I've had it with the DANG VARMINTS!!!

Discussion in 'Predators and Pests' started by mick&cori, Aug 9, 2011.

  1. mick&cori

    mick&cori Chillin' With My Peeps

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    Jul 26, 2011
    Central Indiana
    I'm so frustrated. We lost 3 chickens to racoon(s) in 24 hours. We are trapping and giving them lead poisoning... but my gosh. I've done everything I possibly can to protect my animals, but I can't be out there 24/7. THIS WAS DURING BROAD DAYLIGHT!! [​IMG]

    I called D.N.R. to see if they would rather me "relocate" them, and they said, "Nope. Dispose of them. They are over-populated in this area right now."

    Dispose of them? My pleasure!

    After I got of the phone with D.N.R. I wondered to myself - If they are so overpopulated, why haven't they stepped in to do something about it? [​IMG]

    Sorry for the rant, but I love my animals. I'm sick of them dying... It's just heartbreaking.
     
    Last edited: Aug 9, 2011
  2. magicpigeon

    magicpigeon Chillin' With My Peeps

    Oct 9, 2010
    I hear you! Here it's completely illegal to shoot crow, possums, any native animals. They steal our eggs, steal the food.... terrorise the chickens. The most I can do is to trap them and release them a few 100kms away. [​IMG] Sorry for the loss of your birds. Sending my best wishes [​IMG]
     
  3. dandydoodle

    dandydoodle Chillin' With My Peeps

    Sep 21, 2010
    georgia
    Sorry for your loss. Were your chickens in a coop or free ranging? Just curious I get so nervous when letting my girls out. I wish I knew how to get rid of rats. I am managing to keep down the numbers but, I just can't seem to get rid of the darn things. I am do know like predators and varmints. [​IMG]
     
  4. moetrout

    moetrout Chillin' With My Peeps

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    May 5, 2010
    Milan, MI
    Keep the trap out 24/7 until you stop catching them, then move it to a new spot and keep on going. You'd be surprised sometimes how many there are.
     
  5. mick&cori

    mick&cori Chillin' With My Peeps

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    Jul 26, 2011
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    Quote:We have a fenced run. Some of the chickens can get out, but I've clipped their feathers lately so they have to stay in the fenced area. It's not covered, and it's HUGE (probably 20'x50') for my 11 chickens. I consider it "free-range". There isn't even enough of them to keep the grass and weeds down in there. I have to go in there and mow it. They've been ripped out of the fenced-in area by the coons.

    I also have another large run where I take let my "teenagers" (7weeks old) out for sunshine, grass, and play-time. There are 19 of them, and we haven't lost any yet. I only let them out for about 3-5 hours in the evening. It was between 9am-2pm that I lost 2 of them, and between 8pm-9pm that I lost the other one.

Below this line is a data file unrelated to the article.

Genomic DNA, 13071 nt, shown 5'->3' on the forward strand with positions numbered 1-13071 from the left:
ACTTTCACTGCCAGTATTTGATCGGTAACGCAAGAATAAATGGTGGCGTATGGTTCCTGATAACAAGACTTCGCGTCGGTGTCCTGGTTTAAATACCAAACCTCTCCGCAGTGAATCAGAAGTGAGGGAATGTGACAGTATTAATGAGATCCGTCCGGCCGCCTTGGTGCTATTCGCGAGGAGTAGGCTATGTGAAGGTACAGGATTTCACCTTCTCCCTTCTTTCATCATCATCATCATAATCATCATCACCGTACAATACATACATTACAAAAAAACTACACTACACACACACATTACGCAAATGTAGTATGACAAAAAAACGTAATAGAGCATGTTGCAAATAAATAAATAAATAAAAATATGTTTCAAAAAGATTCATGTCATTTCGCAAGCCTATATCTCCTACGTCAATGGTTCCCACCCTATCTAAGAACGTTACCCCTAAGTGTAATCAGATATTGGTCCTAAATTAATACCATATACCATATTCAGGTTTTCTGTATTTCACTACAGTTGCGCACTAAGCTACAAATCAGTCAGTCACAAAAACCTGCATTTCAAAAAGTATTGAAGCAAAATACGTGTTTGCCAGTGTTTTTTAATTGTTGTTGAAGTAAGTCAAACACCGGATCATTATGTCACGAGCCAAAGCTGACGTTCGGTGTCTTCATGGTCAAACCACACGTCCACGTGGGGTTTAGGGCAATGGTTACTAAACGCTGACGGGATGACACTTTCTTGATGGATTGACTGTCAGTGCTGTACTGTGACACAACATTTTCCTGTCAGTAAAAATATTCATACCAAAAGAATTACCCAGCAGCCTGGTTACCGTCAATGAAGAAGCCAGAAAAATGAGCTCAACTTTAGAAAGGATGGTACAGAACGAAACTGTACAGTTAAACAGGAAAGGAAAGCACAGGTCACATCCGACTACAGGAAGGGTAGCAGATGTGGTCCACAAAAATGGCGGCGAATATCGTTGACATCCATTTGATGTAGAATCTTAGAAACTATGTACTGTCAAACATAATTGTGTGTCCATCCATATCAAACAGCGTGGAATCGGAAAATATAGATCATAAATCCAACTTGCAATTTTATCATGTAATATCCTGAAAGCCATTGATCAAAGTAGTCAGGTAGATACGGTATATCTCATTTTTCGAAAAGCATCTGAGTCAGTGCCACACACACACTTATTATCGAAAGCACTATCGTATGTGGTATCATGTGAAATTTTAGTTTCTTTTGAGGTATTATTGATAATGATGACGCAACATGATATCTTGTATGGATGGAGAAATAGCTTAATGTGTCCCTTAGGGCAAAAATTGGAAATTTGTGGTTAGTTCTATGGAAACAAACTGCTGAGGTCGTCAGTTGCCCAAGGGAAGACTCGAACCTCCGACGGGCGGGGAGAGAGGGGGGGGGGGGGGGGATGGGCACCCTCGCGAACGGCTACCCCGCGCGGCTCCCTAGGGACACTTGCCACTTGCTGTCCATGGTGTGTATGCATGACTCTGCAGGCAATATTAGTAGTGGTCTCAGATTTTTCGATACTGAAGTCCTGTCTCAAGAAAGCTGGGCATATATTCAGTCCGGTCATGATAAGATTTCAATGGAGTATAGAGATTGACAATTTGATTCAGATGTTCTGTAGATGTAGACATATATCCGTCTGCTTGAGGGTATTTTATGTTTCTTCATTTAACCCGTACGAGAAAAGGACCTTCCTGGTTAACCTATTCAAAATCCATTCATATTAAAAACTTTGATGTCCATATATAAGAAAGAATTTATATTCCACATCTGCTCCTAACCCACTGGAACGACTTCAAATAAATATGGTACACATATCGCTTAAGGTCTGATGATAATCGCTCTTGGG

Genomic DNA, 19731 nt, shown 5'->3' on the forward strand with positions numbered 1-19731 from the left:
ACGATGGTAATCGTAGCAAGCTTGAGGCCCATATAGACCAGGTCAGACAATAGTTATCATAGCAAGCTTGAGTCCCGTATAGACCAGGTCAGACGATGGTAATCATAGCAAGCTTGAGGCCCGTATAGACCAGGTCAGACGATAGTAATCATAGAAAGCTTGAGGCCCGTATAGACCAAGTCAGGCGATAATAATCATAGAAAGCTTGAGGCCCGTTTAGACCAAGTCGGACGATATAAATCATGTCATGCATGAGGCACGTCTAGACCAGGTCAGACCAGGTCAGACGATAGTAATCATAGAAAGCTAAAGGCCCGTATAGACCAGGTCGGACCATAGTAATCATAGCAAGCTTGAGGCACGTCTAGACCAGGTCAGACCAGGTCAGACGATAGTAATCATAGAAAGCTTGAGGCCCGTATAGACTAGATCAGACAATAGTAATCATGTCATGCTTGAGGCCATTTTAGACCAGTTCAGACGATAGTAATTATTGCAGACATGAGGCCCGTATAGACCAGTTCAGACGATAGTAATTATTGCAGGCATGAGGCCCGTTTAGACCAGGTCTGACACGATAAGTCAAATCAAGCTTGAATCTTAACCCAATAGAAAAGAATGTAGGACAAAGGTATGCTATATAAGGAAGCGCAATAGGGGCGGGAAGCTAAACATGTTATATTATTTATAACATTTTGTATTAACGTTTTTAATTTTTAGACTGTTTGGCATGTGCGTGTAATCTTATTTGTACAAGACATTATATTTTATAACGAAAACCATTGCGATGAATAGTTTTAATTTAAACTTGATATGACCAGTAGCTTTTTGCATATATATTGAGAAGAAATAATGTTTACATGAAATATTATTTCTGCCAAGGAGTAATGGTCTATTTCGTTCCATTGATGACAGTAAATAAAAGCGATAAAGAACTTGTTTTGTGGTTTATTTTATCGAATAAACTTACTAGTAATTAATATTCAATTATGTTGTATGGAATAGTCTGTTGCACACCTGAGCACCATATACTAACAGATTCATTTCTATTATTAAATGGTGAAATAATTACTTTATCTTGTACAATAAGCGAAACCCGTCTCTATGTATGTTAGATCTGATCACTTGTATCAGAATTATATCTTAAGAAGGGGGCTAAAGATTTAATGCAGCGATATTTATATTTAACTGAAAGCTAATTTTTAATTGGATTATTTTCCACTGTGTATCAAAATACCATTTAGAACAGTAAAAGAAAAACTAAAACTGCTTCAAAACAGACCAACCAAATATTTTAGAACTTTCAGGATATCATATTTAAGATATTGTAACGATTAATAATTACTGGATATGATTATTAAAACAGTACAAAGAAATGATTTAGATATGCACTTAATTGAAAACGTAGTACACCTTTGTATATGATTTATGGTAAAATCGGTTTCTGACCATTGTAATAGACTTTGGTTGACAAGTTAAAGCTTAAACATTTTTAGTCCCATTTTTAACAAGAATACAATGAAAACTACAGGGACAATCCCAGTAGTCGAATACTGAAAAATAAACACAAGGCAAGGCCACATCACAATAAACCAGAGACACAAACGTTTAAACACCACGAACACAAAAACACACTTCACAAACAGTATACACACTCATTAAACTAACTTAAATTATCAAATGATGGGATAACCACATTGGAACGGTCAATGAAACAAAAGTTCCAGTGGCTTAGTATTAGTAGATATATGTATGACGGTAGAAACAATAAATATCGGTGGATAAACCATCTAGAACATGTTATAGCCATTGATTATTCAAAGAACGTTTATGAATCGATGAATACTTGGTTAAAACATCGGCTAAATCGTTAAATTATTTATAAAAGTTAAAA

It just sucks to have to worry about them all the time. I let them out around 6am and put them in around 9pm.

    My biggest complaint is that they (D.N.R./Animal Control/etc.) don't do anything about the over-population.
     
  6. MEchickenfarmer33

    MEchickenfarmer33 Chillin' With My Peeps

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    Jul 29, 2011
    Maine
    here in maine we have seasons on crows, raccoon, fox, coyote, bear, opossum, weasel, and squirrels. All the animals that will terrorize chickens has a season so they are controlled population sort of. we still see a few fox, raccoon, coyotes, and opossums around, but no weasels or bears. squirrels are everywhere [​IMG]
     
  7. Ole and Lena

    Ole and Lena Chillin' With My Peeps

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    Jul 22, 2011
    Wright Co Minnesota
    The only tools the DNR has to manage predator populations are hunting and trapping seasons. Thank a Peta/ Humane Society/ Fund For Animals etc member for destroying the wild fur market several years ago. It's gradually coming back in fits and starts but will probably never be what it was in the 70's and 80's. It was quite self policing because there was money in trapping, everyone did it. It would simply be impossible for the DNR to manage predator populations on a statewide basis. FAR too much cost involved, forget about the politics.

    You might try to find a local trapper, they have internet forums like this one, most states have an association. A more hands on approach would be to take up fur trapping yourself. It is a rewarding hobby that can generate some extra christmas money and will reduce your predators on a more regional scale if you rack and stack 100 or so fox and coon in your area.
     
  8. mick&cori

    mick&cori Chillin' With My Peeps

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    Jul 26, 2011
    Central Indiana
    Quote:Thanks. That's a good idea. I think everyone needs a good coon hat :)
     

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